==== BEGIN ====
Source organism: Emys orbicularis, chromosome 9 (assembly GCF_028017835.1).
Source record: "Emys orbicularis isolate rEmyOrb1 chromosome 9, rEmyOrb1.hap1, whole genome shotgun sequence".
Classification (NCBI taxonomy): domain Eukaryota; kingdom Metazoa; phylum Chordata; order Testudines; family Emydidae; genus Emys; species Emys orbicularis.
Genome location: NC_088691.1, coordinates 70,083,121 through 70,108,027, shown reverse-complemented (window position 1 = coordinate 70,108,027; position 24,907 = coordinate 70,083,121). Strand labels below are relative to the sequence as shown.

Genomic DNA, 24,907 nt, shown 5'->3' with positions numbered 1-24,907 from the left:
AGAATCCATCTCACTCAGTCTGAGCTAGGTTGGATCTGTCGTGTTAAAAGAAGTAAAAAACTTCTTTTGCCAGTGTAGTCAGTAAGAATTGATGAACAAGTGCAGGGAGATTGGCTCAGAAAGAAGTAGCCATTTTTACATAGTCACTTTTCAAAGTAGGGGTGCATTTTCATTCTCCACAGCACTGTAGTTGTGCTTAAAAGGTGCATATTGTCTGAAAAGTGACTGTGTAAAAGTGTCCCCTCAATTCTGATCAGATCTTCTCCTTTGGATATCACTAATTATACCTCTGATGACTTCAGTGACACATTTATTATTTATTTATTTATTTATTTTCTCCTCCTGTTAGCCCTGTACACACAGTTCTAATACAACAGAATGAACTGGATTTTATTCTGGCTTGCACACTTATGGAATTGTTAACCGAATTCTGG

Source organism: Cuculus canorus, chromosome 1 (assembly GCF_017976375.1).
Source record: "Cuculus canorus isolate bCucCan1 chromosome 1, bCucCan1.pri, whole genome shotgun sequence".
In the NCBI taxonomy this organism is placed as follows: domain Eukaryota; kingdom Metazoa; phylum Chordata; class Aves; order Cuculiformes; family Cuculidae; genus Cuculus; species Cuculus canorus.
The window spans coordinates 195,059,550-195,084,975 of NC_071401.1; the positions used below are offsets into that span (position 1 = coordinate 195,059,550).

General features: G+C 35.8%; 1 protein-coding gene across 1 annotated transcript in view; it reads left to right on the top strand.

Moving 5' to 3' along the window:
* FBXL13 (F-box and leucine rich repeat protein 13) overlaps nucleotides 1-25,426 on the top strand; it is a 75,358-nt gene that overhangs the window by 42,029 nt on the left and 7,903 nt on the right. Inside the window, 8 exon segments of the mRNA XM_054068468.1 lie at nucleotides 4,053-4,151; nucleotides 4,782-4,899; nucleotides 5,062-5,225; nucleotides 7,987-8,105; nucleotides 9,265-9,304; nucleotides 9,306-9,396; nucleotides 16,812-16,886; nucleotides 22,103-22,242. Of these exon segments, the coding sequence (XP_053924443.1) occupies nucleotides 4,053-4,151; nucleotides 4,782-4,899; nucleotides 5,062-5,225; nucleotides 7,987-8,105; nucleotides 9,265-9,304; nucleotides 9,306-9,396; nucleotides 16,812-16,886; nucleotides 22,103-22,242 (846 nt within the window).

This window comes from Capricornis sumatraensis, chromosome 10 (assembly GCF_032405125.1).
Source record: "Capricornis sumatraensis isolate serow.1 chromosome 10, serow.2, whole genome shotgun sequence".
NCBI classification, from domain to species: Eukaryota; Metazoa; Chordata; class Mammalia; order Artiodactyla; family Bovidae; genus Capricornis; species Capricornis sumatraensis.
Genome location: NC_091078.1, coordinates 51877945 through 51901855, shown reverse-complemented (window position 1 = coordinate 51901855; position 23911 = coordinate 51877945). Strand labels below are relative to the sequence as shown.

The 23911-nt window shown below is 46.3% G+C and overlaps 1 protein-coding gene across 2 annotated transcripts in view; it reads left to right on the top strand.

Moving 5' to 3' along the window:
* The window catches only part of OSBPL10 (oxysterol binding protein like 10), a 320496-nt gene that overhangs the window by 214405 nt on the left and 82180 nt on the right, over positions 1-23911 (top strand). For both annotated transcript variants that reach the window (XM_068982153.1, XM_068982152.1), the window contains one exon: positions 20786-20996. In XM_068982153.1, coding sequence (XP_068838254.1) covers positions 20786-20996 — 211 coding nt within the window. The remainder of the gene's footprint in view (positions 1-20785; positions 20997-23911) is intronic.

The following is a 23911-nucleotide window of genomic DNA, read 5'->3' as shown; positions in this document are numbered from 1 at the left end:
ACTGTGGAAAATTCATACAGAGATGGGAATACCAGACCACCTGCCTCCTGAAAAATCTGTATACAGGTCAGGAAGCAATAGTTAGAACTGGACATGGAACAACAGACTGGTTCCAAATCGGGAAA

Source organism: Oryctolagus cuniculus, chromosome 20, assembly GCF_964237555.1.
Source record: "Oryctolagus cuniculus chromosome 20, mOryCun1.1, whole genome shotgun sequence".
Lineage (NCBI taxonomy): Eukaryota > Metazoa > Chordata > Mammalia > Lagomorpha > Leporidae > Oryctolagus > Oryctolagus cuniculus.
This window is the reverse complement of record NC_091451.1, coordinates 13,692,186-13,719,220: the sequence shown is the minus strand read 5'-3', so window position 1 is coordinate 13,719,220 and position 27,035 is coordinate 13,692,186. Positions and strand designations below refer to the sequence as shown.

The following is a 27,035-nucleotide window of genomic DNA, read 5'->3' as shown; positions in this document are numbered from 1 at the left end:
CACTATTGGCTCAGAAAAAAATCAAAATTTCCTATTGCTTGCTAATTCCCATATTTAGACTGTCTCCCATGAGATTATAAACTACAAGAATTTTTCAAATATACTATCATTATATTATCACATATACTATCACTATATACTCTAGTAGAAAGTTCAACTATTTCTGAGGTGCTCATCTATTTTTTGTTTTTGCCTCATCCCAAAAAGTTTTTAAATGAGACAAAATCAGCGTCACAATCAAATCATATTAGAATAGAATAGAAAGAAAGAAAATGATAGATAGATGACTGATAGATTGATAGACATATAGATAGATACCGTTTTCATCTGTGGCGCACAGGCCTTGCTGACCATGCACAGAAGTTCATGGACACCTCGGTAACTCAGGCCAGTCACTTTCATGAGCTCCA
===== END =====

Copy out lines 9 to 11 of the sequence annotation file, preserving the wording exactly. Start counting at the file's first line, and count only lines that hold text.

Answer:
In the NCBI taxonomy this organism is placed as follows: domain Eukaryota; kingdom Metazoa; phylum Chordata; class Aves; order Cuculiformes; family Cuculidae; genus Cuculus; species Cuculus canorus.
The window spans coordinates 195,059,550-195,084,975 of NC_071401.1; the positions used below are offsets into that span (position 1 = coordinate 195,059,550).

General features: G+C 35.8%; 1 protein-coding gene across 1 annotated transcript in view; it reads left to right on the top strand.